Nothing But Air
Amazing air plants live their lives without ever touching soil, often high in the treetops. As indoor plants, they don’t really live on “nothing but air”—even air plants need a regular dunking to stay hydrated. But care is minimal, and because they are not tethered to a pot of soil, air plants (also called tillandsias) can be displayed in countless creative ways.
CARING FOR AIR PLANTS
Air plants, or tillandsias, are a diverse group (more than 400 species) of flowering plants, mostly from tropical and subtropical regions of North and South America. At least one tillandsia is native to parts of the United States: Spanish moss (T. usneoides), which drapes the live oaks and cypresses of the deep South in wispy veils.
Tree-dwelling air plants are epiphytes, not parasites, clinging to tree branches for support but not for sustenance. They get the moisture they need from the humidity in the atmosphere and an occasional rainfall, absorbing water and dissolved nutrients through the silvery scales on their leaves. In their native environments, tillandsias grow in bright, leaf-filtered light.
To keep tillandsias healthy indoors, try to mimic those outdoor conditions. Keep the plants in bright light but not direct sunlight. Because indoor air is considerably drier than a tropical breeze, you’ll need to supply extra moisture two or three times a week. Either dunk the entire air plant in tepid water for up to an hour, or mist the air plant until it is dripping wet. The finer the leaves, the more frequently you’ll need to mist. Green-leafed types also need more moisture than those with silvery foliage. Leaves that curl or shrivel are a sign that the plant is too dry. Give tillandsias a nutrient boost every month or so by misting them with compost tea.
Tillandsias can be purchased at many garden centers and floral shops. They are also available online at The Air Plant Shop
What Are Tillandsias?
They are in the Bromeliad or Bromeliaceae family and have roughly 540 natural species. Since growing in popularity there are another 200 or so hybrids that hobbyist has created. The most famous and delicious Bromeliad is the Pineapple. While we don’t recommend eating your air plants it is good to know they come from a great family.
Tillandsia has adapted to live in a variety of challenging climates around the Americas. You will find the amazingly hardy plants in the southern parts of the United States, Mexico and Central America and south America. With very specific evolutionary adaptations these plants can live in jungles, cloud forests, deserts and mountain highlands. The many different climates Tillandsia can live in makes for a large and diverse plant family that attracts plant collectors and hobbyists all over the world!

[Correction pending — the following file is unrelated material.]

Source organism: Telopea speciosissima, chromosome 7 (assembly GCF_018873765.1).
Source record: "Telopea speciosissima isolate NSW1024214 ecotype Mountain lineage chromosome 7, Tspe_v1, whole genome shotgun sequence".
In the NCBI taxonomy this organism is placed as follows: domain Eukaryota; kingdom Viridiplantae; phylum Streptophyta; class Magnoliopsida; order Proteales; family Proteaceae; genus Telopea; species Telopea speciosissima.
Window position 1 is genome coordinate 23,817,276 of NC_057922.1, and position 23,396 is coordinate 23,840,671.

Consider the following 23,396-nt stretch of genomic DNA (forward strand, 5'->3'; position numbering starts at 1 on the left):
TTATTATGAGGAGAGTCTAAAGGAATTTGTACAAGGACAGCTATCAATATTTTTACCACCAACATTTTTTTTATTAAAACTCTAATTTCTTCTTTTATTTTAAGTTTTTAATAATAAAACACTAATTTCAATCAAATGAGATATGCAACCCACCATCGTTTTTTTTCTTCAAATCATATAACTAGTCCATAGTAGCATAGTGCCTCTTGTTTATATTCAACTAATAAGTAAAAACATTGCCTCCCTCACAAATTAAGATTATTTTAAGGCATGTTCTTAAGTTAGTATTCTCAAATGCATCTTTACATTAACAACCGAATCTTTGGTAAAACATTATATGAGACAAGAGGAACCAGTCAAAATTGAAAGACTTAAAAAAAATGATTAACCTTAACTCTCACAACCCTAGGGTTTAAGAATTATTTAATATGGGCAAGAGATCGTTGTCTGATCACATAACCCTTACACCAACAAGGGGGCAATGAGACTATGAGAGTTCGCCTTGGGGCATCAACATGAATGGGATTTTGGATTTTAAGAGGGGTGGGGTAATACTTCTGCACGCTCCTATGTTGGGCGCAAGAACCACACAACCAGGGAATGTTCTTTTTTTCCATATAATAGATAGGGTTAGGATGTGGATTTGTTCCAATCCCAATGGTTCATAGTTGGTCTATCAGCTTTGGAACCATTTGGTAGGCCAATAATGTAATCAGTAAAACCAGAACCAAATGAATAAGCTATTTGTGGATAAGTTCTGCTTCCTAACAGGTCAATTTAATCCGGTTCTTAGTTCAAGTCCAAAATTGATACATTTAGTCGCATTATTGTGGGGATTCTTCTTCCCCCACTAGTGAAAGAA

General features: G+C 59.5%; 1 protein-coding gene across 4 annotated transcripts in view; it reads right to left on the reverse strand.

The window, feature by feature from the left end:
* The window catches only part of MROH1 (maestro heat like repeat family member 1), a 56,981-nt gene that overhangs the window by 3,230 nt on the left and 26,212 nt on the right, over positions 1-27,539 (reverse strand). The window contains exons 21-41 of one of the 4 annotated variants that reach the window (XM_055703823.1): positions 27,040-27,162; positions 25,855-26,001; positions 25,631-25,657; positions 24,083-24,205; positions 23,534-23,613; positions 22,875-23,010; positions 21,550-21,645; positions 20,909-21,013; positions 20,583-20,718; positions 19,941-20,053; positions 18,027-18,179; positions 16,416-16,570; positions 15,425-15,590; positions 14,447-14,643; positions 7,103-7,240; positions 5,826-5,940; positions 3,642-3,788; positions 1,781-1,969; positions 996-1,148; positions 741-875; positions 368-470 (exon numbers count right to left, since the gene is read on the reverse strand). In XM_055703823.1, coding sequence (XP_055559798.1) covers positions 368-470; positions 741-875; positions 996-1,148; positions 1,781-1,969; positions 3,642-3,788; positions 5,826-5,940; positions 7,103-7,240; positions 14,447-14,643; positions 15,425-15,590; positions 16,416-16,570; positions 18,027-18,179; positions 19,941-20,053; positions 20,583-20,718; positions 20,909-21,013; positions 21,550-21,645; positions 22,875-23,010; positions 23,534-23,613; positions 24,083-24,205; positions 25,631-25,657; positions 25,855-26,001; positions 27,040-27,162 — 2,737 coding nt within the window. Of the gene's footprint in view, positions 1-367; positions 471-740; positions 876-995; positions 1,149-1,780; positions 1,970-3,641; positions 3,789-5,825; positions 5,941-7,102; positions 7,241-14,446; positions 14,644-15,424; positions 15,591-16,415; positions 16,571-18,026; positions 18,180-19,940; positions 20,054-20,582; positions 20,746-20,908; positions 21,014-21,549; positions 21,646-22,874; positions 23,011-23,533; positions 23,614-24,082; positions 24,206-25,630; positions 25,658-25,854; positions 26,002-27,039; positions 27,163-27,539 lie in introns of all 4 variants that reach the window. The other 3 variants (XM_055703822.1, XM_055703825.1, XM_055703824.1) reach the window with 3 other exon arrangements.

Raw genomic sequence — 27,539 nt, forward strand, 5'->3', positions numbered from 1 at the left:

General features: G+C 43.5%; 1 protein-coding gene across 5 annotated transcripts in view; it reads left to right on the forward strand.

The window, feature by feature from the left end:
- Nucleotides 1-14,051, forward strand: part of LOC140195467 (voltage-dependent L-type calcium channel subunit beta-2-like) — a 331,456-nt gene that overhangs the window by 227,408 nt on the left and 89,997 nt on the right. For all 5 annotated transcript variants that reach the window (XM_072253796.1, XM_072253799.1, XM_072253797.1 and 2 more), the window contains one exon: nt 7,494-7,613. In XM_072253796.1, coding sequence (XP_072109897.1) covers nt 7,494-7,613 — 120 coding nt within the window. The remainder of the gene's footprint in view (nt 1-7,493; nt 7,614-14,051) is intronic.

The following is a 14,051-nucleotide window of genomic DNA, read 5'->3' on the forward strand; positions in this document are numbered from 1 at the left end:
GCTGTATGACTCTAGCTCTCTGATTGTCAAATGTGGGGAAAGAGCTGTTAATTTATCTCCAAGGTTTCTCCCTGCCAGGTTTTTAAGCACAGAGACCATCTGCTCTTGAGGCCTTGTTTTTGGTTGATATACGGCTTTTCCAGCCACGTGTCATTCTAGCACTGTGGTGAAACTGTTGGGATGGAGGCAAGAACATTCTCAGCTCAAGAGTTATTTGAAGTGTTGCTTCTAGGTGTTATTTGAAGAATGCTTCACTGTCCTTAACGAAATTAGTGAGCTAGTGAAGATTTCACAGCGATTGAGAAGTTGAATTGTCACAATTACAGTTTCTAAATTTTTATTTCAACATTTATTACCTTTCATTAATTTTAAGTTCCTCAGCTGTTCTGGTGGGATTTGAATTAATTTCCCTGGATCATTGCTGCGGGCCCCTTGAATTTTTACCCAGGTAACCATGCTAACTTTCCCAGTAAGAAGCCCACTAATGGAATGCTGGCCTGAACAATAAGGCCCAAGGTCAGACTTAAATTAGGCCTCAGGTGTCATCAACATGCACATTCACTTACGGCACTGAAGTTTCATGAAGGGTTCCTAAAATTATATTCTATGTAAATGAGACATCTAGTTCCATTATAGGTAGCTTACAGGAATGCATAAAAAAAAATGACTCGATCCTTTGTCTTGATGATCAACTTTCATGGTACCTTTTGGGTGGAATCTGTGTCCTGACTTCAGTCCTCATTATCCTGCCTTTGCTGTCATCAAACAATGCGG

Plant shape and size is directly affected by the specific climates in which they live. Wet climates with abundant and consistent rainfall produce plants with thinner leaves. Deserts that are prone to drought or long periods of dry hot weather have naturally selected thicker leaved plants that are better at storing water like a camel. These plants also have developed involuted or curled leaves that help to protect it from dehydration. Microscopic white hairs called trichomes
that collect water and act as sunscreen are common on these desert plants. Cloud forest-based plants also have trichomes that help in catching clouds or moisture for its use.
Why don’t they live planted in soil? They have adapted to rely on their leaves instead of their roots to absorb their nutrients and moisture. Epiphytes, plants that grown on other plants, rock, and structure and don’t need soil to live. Epiphytes are not parasites, though. They do not take nutrients or moisture from their host. The internal structure and anatomy of Tillandsia have adapted to survive on varied hosts both alive and not. Their leaves are able to pull moisture from the air more efficiently while some have developed a camel-like ability to store water and survive in areas prone to drought. Being up in trees or on rocky cliffs protects these plants from damage done by foraging animals, flooding or erosion on the ground. Not that a monkey or bird couldn’t do some damage, but Tillandsia chose to take their chances up in the air and off the ground.
Carolus Linnaeus, a leading scientist from the 1700’s coined the term Tillandsia after the Swedish-born Dr. Elias Tillandz, a well-known botanist, and physician. Linnaeus was at the forefront of European botany and animal science. His life’s work inspired much of the modern day science that helped us understand the Tillandsia genus. These amazing plants are still not fully understood and the work of Linnaeus continues through modern day botanist and enthusiasts.
Whether you like to research each species and understand how amazingly unique and they are on a molecular level or if you just love to have air plants around the house, Tillandsia are certainly a family of plants that bring joy and wonder to any greenhouse or home.